6. The photoelectric apparatus according to claim 3, wherein the partition comprises a lower part and an upper part continuous with the lower part, the upper part having a larger size than the lower part such that the upper part hangs over the lower part toward the individual pixels, and the upper electrode is in contact with both the lower part and the upper part.
7. The photoelectric apparatus according to claim 3, further comprising an insulating layer separating the lower electrodes of adjacent two of the pixels from each other, and the partition is provided on the insulating layer.
8. The photoelectric apparatus according to claim 7, wherein the upper electrode, the photoelectric layer, and the lower electrode of each of the pixels are equal in area as seen from a light incident side and are stacked in aligned relation.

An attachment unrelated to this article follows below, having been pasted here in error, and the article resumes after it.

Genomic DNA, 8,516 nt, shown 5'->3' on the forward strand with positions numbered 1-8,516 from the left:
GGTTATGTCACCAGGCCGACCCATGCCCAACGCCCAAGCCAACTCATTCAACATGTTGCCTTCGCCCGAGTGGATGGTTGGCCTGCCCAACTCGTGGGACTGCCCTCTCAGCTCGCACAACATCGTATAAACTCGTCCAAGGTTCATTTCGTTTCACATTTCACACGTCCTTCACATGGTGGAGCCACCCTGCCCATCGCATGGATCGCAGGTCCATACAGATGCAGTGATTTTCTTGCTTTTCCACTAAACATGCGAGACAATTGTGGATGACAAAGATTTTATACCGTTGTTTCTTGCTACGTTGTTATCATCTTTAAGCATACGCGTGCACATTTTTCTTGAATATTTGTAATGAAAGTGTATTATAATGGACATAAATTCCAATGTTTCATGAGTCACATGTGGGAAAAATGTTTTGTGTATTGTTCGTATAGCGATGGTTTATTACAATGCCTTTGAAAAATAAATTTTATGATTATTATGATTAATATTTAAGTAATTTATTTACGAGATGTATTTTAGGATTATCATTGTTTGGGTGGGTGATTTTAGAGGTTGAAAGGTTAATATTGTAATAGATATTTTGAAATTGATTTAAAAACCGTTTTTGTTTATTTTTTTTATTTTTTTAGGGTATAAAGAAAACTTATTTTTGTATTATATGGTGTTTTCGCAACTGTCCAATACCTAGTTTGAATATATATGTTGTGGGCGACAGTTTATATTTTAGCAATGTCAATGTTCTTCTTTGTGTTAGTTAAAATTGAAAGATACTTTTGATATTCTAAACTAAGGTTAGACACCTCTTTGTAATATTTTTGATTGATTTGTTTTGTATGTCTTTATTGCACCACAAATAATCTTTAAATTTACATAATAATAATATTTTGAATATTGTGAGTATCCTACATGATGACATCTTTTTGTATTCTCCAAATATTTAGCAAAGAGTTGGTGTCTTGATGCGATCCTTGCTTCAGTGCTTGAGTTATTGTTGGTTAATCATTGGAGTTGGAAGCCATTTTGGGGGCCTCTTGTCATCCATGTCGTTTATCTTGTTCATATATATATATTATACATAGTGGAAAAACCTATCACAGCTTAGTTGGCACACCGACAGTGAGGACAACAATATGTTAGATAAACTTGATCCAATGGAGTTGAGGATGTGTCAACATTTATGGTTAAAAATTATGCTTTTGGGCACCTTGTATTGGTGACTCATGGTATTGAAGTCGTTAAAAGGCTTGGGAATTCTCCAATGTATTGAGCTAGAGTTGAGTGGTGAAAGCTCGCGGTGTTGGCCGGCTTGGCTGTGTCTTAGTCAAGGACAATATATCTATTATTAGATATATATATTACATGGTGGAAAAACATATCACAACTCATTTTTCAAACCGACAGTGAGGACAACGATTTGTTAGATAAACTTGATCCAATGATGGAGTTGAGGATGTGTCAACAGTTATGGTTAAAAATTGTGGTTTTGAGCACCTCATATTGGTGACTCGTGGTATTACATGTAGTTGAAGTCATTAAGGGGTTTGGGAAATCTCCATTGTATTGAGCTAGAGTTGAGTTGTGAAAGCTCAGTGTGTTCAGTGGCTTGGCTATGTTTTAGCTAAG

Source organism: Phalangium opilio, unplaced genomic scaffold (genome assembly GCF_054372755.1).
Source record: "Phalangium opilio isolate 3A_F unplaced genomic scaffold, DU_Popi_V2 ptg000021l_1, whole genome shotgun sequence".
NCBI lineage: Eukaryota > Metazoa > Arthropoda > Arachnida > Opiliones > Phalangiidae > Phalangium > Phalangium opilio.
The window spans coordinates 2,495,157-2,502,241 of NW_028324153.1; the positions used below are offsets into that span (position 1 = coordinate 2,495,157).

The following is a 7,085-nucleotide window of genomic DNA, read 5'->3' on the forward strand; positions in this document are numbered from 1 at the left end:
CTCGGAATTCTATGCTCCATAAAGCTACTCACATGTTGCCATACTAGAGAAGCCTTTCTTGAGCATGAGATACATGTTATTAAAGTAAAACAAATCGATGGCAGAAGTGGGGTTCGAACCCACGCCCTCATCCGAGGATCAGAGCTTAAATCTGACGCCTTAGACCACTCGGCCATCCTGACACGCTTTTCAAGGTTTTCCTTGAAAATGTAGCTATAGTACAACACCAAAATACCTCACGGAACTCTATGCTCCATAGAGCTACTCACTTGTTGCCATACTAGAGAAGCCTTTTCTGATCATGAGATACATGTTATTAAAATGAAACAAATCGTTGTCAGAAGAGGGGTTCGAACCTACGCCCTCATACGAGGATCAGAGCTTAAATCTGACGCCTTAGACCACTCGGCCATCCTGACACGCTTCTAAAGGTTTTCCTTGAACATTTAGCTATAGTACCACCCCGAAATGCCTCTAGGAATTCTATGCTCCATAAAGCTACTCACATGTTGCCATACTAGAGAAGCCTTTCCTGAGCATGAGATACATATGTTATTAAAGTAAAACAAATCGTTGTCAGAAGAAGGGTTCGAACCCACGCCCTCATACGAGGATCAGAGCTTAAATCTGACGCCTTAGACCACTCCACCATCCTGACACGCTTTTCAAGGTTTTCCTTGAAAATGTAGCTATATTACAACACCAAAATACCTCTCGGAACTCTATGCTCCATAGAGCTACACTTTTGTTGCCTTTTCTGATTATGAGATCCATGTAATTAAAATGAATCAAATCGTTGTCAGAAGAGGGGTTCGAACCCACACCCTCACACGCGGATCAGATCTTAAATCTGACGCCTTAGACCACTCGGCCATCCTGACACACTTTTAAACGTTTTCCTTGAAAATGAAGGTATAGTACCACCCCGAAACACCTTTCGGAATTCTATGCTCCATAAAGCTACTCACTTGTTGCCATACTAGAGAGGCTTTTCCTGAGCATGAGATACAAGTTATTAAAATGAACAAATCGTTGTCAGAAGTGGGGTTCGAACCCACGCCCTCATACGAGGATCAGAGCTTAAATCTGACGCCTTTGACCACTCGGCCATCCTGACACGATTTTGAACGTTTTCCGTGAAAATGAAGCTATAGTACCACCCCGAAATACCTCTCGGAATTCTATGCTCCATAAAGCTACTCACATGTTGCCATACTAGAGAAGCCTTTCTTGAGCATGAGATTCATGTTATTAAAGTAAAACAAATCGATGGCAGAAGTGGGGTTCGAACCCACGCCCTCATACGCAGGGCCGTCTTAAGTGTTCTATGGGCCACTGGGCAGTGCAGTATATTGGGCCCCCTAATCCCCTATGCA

9. The photoelectric apparatus according to claim 3, wherein the photoelectric device is configured to collect electrons generated in the photoelectric layer in the lower electrode, the photoelectric layer is in contact with the partition, and the partition has a larger work function than the upper electrode.
10. The photoelectric apparatus according to claim 3, wherein the photoelectric device is configured to collect holes generated in the photoelectric layer in the lower electrode, the photoelectric layer is in contact with the partition, and the partition has a smaller work function than the upper electrode.